Decked out in shorts, a palm tree-patterned shirt, sneakers
and brown socks, Michael McCaffery, director of the Biology
Department's Integrated Imaging Center, is addressing a
small group of incoming freshmen. McCaffery, who says he
"dressed up" for the occasion, is leading a tour of the
Integrated Imaging Center, located in the basement of Mudd
Hall. During his minilecture, McCaffery trots out terms and
phrases such as "genetic perturbations," "acylamide gels"
and "isolate the glomerulus."
At one point, he pauses, brings his hands
together and asks, "So, is any of this making sense?" He is
answered mostly in blinks and tight-lipped stares. The
students' looks say it all: The carefree days of sunscreen
and hammock naps have officially come to an end.
At Homewood, the class of 2005 has
arrived, and last week the university's welcome wagon was
out in full force to introduce the 1,005 freshmen enrolled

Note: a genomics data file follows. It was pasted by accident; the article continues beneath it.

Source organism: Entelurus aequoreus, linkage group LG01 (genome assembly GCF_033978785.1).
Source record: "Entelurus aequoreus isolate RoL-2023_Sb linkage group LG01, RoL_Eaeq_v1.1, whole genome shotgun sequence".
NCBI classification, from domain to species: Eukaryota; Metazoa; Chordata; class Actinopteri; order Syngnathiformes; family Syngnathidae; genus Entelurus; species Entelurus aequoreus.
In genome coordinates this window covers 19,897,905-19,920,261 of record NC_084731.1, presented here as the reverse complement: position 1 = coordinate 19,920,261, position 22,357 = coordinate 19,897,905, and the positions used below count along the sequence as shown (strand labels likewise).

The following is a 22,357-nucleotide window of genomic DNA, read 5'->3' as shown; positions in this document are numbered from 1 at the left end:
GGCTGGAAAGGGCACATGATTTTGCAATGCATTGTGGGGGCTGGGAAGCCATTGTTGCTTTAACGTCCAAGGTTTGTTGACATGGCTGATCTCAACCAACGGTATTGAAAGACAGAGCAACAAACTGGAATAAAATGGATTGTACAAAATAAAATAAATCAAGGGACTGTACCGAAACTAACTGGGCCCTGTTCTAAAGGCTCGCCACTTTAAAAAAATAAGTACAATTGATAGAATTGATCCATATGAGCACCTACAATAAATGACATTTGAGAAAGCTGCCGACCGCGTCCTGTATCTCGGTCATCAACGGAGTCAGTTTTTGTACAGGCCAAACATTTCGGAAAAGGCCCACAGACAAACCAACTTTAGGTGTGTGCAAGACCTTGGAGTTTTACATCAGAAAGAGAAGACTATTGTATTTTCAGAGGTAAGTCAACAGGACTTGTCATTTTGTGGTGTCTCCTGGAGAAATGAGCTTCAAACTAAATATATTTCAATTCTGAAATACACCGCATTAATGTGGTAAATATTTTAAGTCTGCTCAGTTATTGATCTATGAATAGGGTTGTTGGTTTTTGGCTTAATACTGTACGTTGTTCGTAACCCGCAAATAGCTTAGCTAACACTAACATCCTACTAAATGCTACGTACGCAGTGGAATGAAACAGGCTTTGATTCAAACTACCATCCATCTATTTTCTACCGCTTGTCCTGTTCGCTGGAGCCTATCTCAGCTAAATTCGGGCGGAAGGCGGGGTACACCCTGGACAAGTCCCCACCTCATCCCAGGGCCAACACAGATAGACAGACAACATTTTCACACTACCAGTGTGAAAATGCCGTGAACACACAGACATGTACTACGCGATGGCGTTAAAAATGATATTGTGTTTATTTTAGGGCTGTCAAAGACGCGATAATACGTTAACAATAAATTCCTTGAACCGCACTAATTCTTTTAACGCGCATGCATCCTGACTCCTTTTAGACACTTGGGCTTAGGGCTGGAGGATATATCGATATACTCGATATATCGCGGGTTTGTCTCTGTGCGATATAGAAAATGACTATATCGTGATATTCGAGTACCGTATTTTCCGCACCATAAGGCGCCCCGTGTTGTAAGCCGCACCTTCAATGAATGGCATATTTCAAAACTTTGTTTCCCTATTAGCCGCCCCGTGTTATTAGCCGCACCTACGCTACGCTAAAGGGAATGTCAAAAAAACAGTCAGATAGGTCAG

in the Krieger School of Arts and Sciences and the Whiting
School of Engineering to their new home.
'Humane science' guides
When Hopkins officials accepted $1 million in 1981 to
establish a center dedicated to developing alternatives to
animal testing, none of them realized they were about to
transform a young professor of toxicology into a
That record-setting grant came to Hopkins
after a number of cosmetics companies were publicly
humiliated by animal rights activists for their use of
animals in painful product safety tests. Eager to find
alternative methods that would still ensure the safety of
their shampoos and cosmetics, a consortium of personal care
products companies approached the School of Public Health
for help. Their $1 million took Alan M. Goldberg out of the
laboratory and launched him on a mission: to promote humane
science. Like all "missionaries," Goldberg has made some
people uncomfortable along the way.
The Johns Hopkins University
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